As dusk began to fall, members of the NKU Student Government Association carefully examined the walkways, lighting, and handicap accessibility of Callahan Hall, Residential Village and main campus areas.
Accompanied by several administrators and an NKU student in a wheelchair, the group pinpointed potential safety hazards: including a trip hazard on a ramp outside Founders Hall, a lighting issue behind the science building and a deep depression located near the sand volleyball courts in the Residential Village while walking the campus on the evening of Oct. 28, 2013 during NKU’s biannual Campus Safety Walk.
Among the other problems discovered were a lack of handicap accessibility to the volleyball courts, a deep crack in the pavement outside of Norse Commons, several damaged curbs and a need for another emergency blue light call box to be installed along the paved walkway connecting Callahan Hall to campus.
A sidewalk located between Loch Norse and the Business Academic Center was also found to be just wide enough for one wheelchair to pass through the area. Sophomore Senator Kristian Johnson, an accounting and finance major and SGA’s university improvements chair, stated that the sidewalk may eventually be widened to better accommodate both foot and wheelchair traffic.
In the SGA report regarding this semester’s walk, Johnson also mentioned other ongoing problems not seen during the walk. Johnson presented photos indicating major flooding issues that occur near a sidewalk outside Callahan Hall during periods of heavy rain and spoke of the need for greater accessibility and All-card access to NKU’s recently acquired Northern Terrace building located next to Callahan Hall. He also mentioned the possibility of having a speed bump installed within the circle outside of Kentucky Hall and Norse Commons.
Johnson was pleased to announce that many of the structural problems found during the walk were fixed the next day.
“By Tuesday, a little over a third of the issues were fixed,” Johnson said. “Arnie Slaughter, Larry Blake, and others have done a fantastic job. I couldn’t ask for more of them. I feel very proud to have been a part of this walk.”
Blake, the assistant vice president for Facilities Management, confirmed that most of the issues brought to his attention were easily solved within a few days.
“Of about six items addressed, five of them have already been fixed,” Blake said. “One of these was some light bulbs that were out behind the science building. It turned out that this was because of fuse that had blown a few days ago.”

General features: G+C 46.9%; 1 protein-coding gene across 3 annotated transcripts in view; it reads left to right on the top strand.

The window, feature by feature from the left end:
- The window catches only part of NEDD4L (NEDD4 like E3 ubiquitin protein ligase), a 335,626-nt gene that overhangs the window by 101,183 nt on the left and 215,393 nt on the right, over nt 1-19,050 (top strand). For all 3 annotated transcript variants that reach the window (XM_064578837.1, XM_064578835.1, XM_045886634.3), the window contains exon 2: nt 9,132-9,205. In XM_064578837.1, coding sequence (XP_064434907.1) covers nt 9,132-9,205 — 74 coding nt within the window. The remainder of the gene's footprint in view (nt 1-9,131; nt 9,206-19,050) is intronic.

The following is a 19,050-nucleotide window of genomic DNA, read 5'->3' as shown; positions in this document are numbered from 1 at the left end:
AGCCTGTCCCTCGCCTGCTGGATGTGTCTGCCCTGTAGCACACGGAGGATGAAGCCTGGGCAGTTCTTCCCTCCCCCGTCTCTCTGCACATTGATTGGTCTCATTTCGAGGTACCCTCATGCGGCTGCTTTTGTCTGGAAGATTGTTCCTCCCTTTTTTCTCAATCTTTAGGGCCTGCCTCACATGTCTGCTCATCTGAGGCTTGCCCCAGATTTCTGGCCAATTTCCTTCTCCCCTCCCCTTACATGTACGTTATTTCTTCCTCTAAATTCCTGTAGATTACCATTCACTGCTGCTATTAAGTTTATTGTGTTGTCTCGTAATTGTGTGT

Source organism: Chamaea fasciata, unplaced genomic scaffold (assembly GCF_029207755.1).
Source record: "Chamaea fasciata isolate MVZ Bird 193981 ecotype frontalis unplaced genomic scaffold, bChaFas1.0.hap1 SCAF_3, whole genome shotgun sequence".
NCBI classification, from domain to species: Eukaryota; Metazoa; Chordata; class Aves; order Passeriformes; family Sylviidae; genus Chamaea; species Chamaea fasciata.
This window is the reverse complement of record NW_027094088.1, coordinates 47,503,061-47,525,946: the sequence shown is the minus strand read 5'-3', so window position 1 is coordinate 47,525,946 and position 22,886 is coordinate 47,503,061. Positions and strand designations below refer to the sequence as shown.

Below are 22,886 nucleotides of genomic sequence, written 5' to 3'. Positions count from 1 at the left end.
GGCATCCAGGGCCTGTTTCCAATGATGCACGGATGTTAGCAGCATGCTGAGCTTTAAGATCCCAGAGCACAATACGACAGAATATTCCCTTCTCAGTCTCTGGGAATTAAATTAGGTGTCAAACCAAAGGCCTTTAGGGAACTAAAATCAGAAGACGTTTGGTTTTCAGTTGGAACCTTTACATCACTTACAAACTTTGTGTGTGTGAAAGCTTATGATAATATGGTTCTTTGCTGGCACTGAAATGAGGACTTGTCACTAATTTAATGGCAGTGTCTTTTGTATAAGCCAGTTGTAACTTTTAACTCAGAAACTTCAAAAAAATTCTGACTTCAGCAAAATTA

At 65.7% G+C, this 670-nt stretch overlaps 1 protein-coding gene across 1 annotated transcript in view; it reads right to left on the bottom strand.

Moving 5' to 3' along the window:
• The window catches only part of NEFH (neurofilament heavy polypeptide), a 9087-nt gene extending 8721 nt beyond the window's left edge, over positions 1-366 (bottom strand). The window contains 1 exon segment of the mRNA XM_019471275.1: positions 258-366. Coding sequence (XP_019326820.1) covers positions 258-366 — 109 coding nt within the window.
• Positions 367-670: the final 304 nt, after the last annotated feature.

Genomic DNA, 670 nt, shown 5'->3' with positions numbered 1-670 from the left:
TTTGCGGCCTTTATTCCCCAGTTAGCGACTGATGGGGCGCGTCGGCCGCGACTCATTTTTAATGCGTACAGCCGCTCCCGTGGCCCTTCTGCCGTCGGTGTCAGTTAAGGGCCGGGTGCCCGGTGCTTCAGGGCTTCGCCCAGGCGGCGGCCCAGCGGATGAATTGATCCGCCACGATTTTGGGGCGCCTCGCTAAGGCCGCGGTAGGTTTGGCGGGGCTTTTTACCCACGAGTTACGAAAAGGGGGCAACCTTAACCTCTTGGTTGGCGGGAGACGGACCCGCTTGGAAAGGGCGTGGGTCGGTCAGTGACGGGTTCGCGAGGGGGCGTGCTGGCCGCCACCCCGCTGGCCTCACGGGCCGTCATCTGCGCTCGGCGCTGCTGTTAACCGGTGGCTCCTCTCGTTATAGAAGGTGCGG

As an eight-year attendee of the walk, Blake believes it is beneficial but also encourages students to always be observant of issues on campus.
“If you see something, report it right away. Some issues shouldn’t have to wait to be discovered by a planned event such as this walk.”
Ben Anderson, director of disability services and a participant in the walk, was very pleased with the walk’s results and SGA’s concern for safety and handicap accessibility.
“I feel the students caught a number of things,” Anderson said. “I’m really impressed with how
enthusiastic the students were over safety issues.”
Anderson feels that NKU’s attention to accessibility is partially responsible for the high rating given to the university by The American Disabilities Act.
“NKU was named in “College Success for Students with Physical Disabilities” in 2012 as an ADA+ school, meaning that we go above and beyond the requirements given by the ADA,” Anderson said.
Anderson also said that the construction near Steely Library has been a challenge, but the university has done its best to make that area as accessible as possible. He also recalled several broken handicap buttons used to open doors being fixed immediately after the walk as well as at earlier points in the semester.
Issues not already fixed will continue to be discussed within SGA in hopes of making NKU as safe and accessible as possible.